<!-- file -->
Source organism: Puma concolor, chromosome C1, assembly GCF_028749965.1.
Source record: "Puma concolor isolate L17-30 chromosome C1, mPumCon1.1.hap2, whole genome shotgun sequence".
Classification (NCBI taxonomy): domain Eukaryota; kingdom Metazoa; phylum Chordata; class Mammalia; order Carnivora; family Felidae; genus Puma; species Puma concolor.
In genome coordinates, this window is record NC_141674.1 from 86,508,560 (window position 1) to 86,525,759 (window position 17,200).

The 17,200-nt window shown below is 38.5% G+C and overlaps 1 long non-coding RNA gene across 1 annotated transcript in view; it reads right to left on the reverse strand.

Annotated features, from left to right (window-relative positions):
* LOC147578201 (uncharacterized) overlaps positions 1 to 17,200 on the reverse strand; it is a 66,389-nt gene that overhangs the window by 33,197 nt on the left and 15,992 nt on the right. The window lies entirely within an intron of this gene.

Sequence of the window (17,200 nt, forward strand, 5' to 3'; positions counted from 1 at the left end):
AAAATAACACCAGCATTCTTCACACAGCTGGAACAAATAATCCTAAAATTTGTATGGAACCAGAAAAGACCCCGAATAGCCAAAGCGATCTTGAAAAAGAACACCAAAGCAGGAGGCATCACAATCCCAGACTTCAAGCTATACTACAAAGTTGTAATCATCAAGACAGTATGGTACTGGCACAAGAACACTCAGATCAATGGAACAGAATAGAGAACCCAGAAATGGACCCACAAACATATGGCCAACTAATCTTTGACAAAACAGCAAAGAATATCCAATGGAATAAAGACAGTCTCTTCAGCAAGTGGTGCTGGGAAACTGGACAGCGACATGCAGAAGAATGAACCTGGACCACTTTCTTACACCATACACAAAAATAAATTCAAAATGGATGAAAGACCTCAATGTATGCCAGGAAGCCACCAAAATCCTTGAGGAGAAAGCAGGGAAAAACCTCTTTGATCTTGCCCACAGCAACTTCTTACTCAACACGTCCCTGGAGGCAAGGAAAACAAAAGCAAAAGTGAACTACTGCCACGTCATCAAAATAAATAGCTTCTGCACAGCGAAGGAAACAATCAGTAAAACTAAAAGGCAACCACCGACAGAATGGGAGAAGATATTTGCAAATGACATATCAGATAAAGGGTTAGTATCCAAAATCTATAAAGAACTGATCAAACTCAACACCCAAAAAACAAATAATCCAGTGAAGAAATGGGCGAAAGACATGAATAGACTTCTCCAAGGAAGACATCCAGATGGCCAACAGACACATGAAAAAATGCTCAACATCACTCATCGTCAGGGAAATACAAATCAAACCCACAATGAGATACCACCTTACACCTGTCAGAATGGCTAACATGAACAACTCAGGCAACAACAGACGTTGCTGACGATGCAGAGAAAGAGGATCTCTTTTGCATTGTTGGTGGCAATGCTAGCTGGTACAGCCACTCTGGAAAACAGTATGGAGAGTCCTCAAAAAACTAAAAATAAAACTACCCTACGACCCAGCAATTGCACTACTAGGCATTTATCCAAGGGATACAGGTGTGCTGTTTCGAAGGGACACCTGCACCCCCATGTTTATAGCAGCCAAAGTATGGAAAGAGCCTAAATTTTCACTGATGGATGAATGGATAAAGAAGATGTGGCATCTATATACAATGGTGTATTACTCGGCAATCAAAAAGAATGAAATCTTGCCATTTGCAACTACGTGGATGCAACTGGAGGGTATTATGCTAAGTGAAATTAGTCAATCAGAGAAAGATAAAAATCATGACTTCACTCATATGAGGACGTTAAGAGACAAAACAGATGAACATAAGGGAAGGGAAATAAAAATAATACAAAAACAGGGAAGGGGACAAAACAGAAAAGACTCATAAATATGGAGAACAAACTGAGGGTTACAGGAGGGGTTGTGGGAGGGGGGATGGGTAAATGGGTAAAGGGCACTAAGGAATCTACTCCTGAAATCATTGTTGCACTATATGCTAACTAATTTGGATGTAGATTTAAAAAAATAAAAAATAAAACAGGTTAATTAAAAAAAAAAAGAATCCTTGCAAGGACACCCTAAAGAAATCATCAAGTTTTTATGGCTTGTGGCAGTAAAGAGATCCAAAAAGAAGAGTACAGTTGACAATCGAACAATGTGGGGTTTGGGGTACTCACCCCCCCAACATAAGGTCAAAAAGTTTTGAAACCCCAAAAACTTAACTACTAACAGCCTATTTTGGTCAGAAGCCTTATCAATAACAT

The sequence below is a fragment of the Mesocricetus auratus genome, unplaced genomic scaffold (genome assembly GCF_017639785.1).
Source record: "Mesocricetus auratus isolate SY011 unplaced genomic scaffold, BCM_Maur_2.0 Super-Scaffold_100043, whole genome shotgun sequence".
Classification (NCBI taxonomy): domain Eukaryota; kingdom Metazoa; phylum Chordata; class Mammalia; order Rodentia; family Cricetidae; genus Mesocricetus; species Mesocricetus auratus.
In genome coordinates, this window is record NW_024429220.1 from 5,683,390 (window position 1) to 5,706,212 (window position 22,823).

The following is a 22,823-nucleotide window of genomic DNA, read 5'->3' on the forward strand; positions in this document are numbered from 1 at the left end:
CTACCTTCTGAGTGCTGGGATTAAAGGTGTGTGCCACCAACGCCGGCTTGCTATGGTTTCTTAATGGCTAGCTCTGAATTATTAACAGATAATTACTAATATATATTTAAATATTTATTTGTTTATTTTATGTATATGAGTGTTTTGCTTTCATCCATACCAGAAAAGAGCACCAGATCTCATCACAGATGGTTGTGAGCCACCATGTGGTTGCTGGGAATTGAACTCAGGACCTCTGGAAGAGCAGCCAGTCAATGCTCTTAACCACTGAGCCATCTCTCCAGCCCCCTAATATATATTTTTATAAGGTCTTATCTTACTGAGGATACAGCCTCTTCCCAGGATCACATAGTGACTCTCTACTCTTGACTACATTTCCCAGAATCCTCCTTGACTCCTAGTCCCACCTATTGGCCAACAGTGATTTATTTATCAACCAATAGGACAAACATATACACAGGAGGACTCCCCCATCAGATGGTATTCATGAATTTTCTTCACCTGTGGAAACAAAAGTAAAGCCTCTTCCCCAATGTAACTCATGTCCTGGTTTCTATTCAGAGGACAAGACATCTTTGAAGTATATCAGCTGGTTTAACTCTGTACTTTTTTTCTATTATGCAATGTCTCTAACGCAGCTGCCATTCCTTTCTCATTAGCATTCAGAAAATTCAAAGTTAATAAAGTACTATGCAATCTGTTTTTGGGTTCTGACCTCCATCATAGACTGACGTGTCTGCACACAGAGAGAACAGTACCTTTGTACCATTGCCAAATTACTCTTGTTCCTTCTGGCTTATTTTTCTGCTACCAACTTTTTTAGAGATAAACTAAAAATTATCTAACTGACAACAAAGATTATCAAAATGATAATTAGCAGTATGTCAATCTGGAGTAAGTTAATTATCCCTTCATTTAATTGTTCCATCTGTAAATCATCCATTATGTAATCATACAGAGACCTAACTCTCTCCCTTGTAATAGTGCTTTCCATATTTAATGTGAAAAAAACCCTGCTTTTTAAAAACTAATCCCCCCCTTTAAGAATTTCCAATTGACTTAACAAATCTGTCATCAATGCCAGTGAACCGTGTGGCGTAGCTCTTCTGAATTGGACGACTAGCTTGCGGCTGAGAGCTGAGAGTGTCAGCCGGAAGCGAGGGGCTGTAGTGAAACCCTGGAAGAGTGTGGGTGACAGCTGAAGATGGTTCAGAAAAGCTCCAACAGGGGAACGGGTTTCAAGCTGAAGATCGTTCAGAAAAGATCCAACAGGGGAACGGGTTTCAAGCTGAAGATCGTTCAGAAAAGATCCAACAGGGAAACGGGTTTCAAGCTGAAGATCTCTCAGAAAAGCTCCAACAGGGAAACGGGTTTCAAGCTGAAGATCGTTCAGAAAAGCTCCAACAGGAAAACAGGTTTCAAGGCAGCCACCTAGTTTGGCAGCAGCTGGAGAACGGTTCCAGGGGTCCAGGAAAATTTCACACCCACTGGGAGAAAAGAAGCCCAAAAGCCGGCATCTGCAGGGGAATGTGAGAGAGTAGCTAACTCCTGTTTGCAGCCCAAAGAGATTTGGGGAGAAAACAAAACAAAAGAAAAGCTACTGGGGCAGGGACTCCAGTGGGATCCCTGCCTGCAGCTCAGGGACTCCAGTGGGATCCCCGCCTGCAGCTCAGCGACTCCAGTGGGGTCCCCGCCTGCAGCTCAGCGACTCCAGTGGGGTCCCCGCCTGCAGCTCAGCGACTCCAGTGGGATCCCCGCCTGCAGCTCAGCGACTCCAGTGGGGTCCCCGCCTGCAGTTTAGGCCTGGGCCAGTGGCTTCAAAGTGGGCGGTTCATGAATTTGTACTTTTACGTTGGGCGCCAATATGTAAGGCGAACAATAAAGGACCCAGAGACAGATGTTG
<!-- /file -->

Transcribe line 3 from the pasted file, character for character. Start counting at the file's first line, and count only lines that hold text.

Classification (NCBI taxonomy): domain Eukaryota; kingdom Metazoa; phylum Chordata; class Mammalia; order Carnivora; family Felidae; genus Puma; species Puma concolor.